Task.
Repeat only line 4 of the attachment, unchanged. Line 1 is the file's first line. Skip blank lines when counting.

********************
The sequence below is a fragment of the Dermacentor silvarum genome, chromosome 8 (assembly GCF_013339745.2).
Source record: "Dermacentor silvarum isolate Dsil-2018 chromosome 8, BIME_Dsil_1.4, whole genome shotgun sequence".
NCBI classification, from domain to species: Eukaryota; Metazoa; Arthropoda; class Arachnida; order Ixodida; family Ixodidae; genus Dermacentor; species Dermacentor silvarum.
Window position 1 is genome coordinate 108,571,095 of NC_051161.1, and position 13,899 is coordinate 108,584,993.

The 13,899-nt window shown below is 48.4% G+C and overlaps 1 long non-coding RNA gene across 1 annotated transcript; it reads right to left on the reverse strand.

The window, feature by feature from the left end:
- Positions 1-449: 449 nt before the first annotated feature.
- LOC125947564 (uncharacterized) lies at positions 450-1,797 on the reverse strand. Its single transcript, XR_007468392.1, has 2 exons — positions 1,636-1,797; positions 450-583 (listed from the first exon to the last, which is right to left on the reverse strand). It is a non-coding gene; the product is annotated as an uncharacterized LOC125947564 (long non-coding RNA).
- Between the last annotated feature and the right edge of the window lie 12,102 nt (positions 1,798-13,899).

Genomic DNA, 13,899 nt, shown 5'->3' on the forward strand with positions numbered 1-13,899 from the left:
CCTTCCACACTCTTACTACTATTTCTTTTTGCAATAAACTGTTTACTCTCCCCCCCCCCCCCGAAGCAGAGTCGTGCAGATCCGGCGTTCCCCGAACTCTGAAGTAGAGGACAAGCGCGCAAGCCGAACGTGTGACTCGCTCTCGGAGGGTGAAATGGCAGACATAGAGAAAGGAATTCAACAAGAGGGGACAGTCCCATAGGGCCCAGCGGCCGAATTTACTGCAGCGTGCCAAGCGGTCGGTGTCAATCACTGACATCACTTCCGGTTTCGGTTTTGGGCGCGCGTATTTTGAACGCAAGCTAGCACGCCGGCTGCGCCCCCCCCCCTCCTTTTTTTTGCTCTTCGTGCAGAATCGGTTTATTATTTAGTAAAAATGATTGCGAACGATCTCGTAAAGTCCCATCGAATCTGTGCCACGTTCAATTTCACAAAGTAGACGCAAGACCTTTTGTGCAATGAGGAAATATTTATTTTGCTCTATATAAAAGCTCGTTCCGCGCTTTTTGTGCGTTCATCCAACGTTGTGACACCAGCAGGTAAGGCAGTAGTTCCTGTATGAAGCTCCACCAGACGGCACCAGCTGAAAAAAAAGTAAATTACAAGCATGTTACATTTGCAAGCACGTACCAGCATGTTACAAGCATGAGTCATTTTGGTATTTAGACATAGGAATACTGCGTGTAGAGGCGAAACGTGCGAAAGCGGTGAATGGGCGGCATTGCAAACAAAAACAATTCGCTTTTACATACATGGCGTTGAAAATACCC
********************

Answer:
Window position 1 is genome coordinate 108,571,095 of NC_051161.1, and position 13,899 is coordinate 108,584,993.